Have you ever dreamed of drinking a warm mug of ale in a mead hall? What about sailing the Scandinavian seas on a dragon-headed ship? Probably not, since doing those things would have also required explaining to a lot of people that you don't wear a horned helmet, being a brutal pirate, and surviving sub-zero temperatures by huddling in a windowless longhouse with your cow.
But it's still fun and fascinating to think about what life might have looked for Vikings and the people that they came from, and I'm not the only one that thinks so; many great works of historical fiction and fantasy draw inspiration from these Norse warriors—check some out below!
Want to learn more? Come to our historical talk about Viking combat on December 5 at 6:30pm, presented by Jerry Berg of the Swordsmanship Museum and academy!
Historical Fiction about Vikings
Let's start with the one everyone's expecting. Bernard Cornwell's Last Kingdom series (and TV show of the same name) is often the first thing people think of when they hear "Viking fiction." And with good reason; this long-running and recently concluded saga has everything fans of epic historical fiction look for: political drama, family struggles, epic battles, and deeply human characters. If you're looking for a long series to sink your teeth into, this might be the place to start.
On the other end of the spectrum, here's a historical fiction series that very few people (at least, very few who don't read manga) have heard of. This meticulously detailed comic series tells the life story of Thorfinn, the son of an Icelandic farmer who quickly becomes caught up in political events that will change the world his knows. With revenge, politics, larger-than-life characters and action, Vinland Saga is excellent for fans of comics or action-adventure series.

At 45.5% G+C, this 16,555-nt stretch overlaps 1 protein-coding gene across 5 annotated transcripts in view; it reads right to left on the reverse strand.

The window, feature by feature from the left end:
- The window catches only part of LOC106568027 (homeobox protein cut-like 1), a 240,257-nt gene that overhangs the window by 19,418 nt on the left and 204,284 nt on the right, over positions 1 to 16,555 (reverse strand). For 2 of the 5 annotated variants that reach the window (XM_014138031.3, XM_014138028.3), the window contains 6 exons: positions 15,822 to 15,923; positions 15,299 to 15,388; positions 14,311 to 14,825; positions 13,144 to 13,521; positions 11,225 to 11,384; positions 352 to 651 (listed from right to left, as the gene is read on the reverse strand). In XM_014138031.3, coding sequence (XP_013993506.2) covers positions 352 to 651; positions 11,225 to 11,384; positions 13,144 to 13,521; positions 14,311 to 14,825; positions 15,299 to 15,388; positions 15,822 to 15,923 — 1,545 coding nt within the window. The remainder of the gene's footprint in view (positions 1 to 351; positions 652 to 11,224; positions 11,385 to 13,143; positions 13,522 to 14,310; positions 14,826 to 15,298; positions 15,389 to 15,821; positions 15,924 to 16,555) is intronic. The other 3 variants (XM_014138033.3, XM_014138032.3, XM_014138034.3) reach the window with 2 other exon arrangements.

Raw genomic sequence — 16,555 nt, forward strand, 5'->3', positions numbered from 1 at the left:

But maybe you want something just a bit more epic in your Norse-inspired reading. John Gywnne's Bloodsworn trilogy might have everything you need. The first novel follows three warriors on separate paths—a princess seeking to sever her future from that of her family, a former slave looking to forge a new life after his escape, and a desperate mother on the trail of those who wronged her—whose fates become more and more entwined by forces outside of their control.
Guy Gavriel Kay is known for his sweeping, lightly magical books in alternate versions of historical places and times. This let him play around in the historical context with misrepresenting the actual political events of the era. The result is usually epic, brutal, and full or intricate historical detail. In The Last Light of the Sun, Kay fictionalizes the Norse and Celtic cultures of the 800s CE to dramatic effect.
Fiction Inspired by Norse Mythology
A reimagining of some of the world's most ancient stories, The Witch's Heart reimagines the life of Angroboda, the lover of the trickster god Loki (no, not that Loki). In Gornichec's hands, this story of capricious gods and monsters is molded into one about family, choice, and resilience. Great for fans of Circe and other female-focused mythic retellings
If you're more in the mood for a retelling the hews more closely to the source text, try Norse Mythology, Neil Gaiman's take on these classic tales. As a self-professed lover of all things mythological (and Norse mythology in particular), Gaiman spins about the epic tales of gods, monster, and other legendary characters with great affection and craft.
Want more? Check out more Viking and Norse-inspired fiction below!